Drama Romance

The Last Picture Show

The only movie Cloris Leachman won the Oscar for and it’s a great one.

The ageless Cloris Leachman sadly passed away last night, and she has given us a variety of movies and shows. Losing her was a real shock, considering the fact that she’s a character actress, who can transcend from one genre to the next, and for the most part, she was able to deliver the goods. I really hate to know who the next greta oldie we’re going to lose next, but all we have is now. And we must honor that.

Leachman’s movie roles include the whimsical Mel Brooks parody “Young Frankenstein,” the under-appreciated dramedy “Spanglish,” the dangerous western “Butch Cassidy and the Sundance Kid,” and the comical and visually stunning “Croods” animated movies. And she also won the Golden Globe for her performance on the show “Phyllis.” But the one movie that gave her the Oscar was her supporting role in Peter Bogdanovich’s 1971 black-and-white love story “The Last Picture Show.”

Based on Larry McMurty’s semi-autobiography, the place and time is Anarene, Texas, 1951. Jeff Bridges and Timothy Bottoms star as Duane Jackson and Sonny Crawford, two best friends and high school seniors. Sonny broke up with his girlfriend Charlene (Sharon Ullrick), while Duane is seeing the prettiest girl in town Jacy Farrow (Cybil Shepherd), of the wise Lois Farrow (Ellen Burstyn).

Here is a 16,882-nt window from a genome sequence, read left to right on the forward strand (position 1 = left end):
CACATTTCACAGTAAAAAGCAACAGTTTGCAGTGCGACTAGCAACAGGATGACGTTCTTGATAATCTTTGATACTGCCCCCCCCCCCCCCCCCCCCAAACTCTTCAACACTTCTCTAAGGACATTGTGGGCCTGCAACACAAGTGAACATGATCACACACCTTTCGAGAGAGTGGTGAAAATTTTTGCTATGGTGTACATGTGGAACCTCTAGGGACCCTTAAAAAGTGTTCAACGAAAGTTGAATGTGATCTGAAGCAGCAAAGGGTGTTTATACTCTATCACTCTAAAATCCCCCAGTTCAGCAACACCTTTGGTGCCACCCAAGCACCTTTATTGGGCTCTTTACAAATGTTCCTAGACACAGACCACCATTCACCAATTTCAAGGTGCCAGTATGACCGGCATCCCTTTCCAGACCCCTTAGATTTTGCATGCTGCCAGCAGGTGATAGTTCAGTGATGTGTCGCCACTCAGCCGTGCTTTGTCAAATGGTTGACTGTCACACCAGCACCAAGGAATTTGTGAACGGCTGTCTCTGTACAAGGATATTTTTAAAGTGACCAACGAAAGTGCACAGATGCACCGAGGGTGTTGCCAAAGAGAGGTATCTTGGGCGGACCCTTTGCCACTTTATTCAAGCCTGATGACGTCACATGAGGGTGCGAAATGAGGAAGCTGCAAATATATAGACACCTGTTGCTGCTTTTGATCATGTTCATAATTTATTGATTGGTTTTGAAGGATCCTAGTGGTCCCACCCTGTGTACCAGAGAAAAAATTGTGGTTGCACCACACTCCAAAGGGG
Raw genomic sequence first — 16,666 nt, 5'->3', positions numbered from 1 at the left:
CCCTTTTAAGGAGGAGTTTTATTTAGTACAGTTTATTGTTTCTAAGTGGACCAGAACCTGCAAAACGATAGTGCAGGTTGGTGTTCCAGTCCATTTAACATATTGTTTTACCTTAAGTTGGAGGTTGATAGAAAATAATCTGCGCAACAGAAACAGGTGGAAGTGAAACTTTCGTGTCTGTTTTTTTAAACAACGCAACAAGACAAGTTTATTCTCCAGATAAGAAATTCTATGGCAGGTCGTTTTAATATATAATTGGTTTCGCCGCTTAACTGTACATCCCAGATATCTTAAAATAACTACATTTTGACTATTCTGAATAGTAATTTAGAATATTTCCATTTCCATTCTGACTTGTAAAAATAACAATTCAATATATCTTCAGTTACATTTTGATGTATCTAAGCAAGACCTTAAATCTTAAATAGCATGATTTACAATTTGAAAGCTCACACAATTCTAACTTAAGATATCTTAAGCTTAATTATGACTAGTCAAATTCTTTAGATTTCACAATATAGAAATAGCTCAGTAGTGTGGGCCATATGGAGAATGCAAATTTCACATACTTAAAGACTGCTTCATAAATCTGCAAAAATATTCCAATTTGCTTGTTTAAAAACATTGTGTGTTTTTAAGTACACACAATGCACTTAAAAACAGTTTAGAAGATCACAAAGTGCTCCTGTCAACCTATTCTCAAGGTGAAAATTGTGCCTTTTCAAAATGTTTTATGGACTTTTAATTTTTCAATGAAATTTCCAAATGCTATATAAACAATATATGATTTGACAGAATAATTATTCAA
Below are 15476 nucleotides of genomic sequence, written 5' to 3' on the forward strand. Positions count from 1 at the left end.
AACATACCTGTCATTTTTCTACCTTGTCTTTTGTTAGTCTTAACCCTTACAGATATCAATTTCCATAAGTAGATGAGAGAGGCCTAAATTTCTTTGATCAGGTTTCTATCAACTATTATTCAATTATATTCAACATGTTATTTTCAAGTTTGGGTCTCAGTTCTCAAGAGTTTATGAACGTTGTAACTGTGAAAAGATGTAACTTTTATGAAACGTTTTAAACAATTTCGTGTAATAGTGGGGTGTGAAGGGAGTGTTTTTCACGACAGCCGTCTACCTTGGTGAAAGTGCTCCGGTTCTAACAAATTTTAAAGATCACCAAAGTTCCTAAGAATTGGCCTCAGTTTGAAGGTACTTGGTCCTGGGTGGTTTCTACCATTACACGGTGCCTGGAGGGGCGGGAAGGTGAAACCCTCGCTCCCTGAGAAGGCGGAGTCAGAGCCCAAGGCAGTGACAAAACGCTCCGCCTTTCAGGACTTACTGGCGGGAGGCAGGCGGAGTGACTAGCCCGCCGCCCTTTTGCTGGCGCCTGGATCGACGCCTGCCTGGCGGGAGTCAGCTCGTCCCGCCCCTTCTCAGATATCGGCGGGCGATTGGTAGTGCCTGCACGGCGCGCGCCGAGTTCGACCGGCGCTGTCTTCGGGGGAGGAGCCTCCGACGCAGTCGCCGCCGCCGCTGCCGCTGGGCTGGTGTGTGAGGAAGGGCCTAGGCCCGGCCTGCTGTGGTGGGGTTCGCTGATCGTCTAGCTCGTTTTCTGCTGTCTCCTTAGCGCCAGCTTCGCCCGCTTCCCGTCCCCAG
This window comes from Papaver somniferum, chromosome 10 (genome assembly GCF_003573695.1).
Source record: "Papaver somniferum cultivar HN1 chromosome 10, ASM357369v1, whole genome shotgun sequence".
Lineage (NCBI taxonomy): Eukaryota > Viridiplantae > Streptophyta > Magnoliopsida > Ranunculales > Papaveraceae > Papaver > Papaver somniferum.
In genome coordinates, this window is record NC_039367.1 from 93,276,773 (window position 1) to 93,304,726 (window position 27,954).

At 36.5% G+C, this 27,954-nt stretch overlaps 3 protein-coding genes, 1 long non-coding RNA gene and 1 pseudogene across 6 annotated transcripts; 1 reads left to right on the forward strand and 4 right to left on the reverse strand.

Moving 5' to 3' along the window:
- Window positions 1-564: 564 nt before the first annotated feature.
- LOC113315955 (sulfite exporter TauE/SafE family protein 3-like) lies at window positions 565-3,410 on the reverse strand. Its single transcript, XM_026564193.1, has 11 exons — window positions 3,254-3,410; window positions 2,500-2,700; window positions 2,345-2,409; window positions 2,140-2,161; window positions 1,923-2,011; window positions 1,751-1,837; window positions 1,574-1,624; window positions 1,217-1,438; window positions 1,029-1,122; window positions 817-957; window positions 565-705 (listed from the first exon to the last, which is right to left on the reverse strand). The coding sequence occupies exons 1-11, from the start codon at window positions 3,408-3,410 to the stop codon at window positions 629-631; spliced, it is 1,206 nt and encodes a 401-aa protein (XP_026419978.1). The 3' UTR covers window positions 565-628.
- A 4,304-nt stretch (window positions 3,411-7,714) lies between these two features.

Leachman plays Ruth Popper, the wife of the Coach Popper (Bill Turman), whom Sonny is asked to drive to the doctors. They begin an affair, because of how she’s miserable that her husband is a closeted-homosexual. They both hit it for months, up to his graduation when she gives him a wallet embroidered with his name on it, and when he begins to connect with Jacy.

Other characters appearing in the film include the mentally disabled and mute Billy (Sam Bottoms, Timothy’s late younger brother), who gets hit in the face after trying to lose his virginity, the sassy diner waitress Genevieve (Eileen Brennan) and the owner of the local pool house Sam the Lion (the late Ben Johnson), who gives the audience a monologue about a would-be romance he had before his tragic death. This man has affected the characters for all the right reasons, and their loss has been difficult for them.

I’ve never heard of Timothy Bottoms, but seeing him for the first time in “The Last Picture Show” is really surprising for me. He does a fabulous job connecting with both Bridges and Leachman in their own respective ways. Shepherd brings passion to her character, as she experiences adulthood in her own unique ways, and Johnson delivers life into his character and monologue. So, it’s not jut Leachman we must single out, although we can honor her for all the entertaining movies and shows she’s appeared in.

Bogdanovich has made one of his best movies look and feel great, possessing the magic of its Texas town in a specific time period. It never jumps to conclusions, and takes it delicate steps in seeing who the characters are and where they’re going. This is about love, loss, and choices, and everyone is vividly brought to life by excellent acting. If a new generation of movie-goers haven’t heard of “The Last Picture Show,” I suggest you see it, because it’s a classic.

Rating: 4 out of 4.

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